As with a number of their other recent releases, Arrow has licensed The Delta Force materials from a third-party rather than producing it in-house. Here's what the accompanying booklet has to say about the technical side of things:

Quote: The HD master for The Delta Force was produced by MGM and delivered by Hollywood Classics. The original transfer was produced by Paramount from an original 35mm Interpositive and the original 4-tracks stereo printmaster magnetic tracks.

Video


I've read at least one review of this disc that claims it blows the US release away visually, but as far as I can tell the two releases are identical (or near as damn it). The cinematography is fairly typical of low budget action movies from the eighties, which is to say relatively soft and gritty, but close-ups reveal a surprising amount of detail. There is plenty of grain on show, some of it very heavy, but for me this is always preferable to DNR and makes for a more 'authentic' viewing experience. Colours are vibrant and appear largely natural for the most part, although there are a few instances where they look a little over-saturated. Black crush is also evident in some shots (as is noise) and more than a few film artefacts can be found throughout the film, but these issues don't significantly detract from the overall viewing experience when you consider the age and nature of the original materials. Visually The Delta Force is a solid catalogue title, if not quite up there with some of Arrow's best.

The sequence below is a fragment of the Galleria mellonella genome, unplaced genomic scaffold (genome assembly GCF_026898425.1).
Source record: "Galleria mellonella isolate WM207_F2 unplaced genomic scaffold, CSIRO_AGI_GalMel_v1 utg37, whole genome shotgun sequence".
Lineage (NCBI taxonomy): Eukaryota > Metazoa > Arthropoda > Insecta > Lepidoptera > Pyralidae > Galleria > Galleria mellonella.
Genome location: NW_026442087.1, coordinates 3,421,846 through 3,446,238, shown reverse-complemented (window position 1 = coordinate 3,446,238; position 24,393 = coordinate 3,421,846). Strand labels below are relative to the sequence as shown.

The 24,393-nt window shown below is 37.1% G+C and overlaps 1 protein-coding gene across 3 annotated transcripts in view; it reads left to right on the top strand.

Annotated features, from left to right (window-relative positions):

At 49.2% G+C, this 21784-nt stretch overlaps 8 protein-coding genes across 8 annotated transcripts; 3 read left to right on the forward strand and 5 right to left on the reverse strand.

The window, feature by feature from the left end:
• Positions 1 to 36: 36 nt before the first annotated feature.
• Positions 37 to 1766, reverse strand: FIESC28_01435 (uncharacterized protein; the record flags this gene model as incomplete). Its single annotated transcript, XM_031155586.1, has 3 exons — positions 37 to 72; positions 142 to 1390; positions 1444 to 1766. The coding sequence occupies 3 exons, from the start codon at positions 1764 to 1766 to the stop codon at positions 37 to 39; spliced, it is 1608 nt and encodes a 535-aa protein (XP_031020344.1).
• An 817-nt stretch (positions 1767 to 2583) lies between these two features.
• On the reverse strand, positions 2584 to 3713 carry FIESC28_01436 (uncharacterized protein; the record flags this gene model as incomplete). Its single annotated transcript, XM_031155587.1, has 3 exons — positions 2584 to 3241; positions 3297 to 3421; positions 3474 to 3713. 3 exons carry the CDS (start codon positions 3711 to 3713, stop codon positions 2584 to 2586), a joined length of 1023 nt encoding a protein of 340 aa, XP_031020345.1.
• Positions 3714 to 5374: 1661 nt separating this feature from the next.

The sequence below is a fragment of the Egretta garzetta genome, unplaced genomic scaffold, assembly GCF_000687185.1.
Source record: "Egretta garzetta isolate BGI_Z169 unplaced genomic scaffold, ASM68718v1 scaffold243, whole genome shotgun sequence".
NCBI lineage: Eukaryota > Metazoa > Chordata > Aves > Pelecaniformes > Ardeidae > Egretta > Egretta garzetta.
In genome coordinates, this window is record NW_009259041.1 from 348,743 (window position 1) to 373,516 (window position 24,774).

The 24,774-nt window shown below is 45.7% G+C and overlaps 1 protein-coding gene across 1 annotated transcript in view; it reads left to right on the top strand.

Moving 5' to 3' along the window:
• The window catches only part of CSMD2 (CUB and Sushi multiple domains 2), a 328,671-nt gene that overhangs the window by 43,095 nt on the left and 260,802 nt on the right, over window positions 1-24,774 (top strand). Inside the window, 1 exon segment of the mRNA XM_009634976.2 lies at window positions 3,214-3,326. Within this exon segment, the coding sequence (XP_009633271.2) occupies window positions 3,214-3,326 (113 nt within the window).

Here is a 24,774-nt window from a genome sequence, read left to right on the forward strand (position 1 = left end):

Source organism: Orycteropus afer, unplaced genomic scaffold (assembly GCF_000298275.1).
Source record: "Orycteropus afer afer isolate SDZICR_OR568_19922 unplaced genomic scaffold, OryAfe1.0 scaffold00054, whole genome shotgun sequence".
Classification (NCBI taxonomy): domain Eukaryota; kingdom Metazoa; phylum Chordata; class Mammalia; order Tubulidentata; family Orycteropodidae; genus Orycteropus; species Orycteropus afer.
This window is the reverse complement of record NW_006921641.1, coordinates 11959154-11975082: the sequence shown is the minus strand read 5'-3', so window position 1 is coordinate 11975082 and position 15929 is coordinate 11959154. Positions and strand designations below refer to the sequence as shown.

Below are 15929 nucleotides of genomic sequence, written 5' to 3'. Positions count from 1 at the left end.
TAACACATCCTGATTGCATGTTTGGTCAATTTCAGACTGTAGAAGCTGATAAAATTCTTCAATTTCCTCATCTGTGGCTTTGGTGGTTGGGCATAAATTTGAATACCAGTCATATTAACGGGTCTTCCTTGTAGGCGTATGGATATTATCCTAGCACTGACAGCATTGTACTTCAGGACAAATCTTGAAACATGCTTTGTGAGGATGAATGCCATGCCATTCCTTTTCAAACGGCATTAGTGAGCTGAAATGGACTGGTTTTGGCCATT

Audio


If the visuals don't convince you that you're watching an eighties movie, the LPCM 2.0 Stereo soundtrack most certainly will. Although unmistakeably of its time and severely limited when compared to the multi-channel surround mixes featured in modern action pictures, it's a perfectly functional track that gets the job done. It true that dynamic range is limited and that the absence of a dedicated LFE channel limits the impact of the various explosions, but on the plus side dialogue is intelligible and Alan Silvestri's relentlessly upbeat synth score has adequate presence. I'm led to believe that some HDTV broadcast versions have featured 5.1 mixes, but this is how the film would have originally been presented theatrically so there's little cause for complaint. It gets the job done, nothing more, nothing less.

Extras


A modest but enjoyable collection of bonus features are included, along with Arrow's customary reversible sleeve and accompanying booklet. Here's what you can expect to find on the disc.

  • Genre Hijackers: Mark Hartley on Cannon Films: This is an interesting piece in which the filmmaker discusses the legacy of producers Menahem Golan and Yoram Globus and their Cannon group.
  • Chuck Norris Scribe: Another interesting interview, this time with James Bruner, who wrote a number of Cannon's features back in the eighties.
  • May The Delta Force Be With You!: This is an interview with Commandant Christian Prouteau, the founder of the French GIGN and instructor of the first Delta Force. Presented in French with English subtitles, it's a little on the dry side by still worth a watch.
  • Original Theatrical Trailer: The trailer is included in high-definition.
  • Reversible Sleeve
  • Collector’s Booklet

Overall


It's unnecessarily long and takes an eternity to get to the action, but The Delta Force is not entirely devoid of entertainment value. Those with a greater fondness for Chuck Norris than I will surely be over the moon to have the film on Blu-ray, particularly in light of the impressive visuals. This is another solid catalogue release from Arrow, who continue to bring genre films that would otherwise go unreleased to the masses.

* Note: The images below are taken from the Blu-ray and have been resized for the page. Full-resolution captures are available by clicking the individual images, but due to .jpg compression, they are not necessarily representative of the quality of the transfer.

 Delta Force, The
 Delta Force, The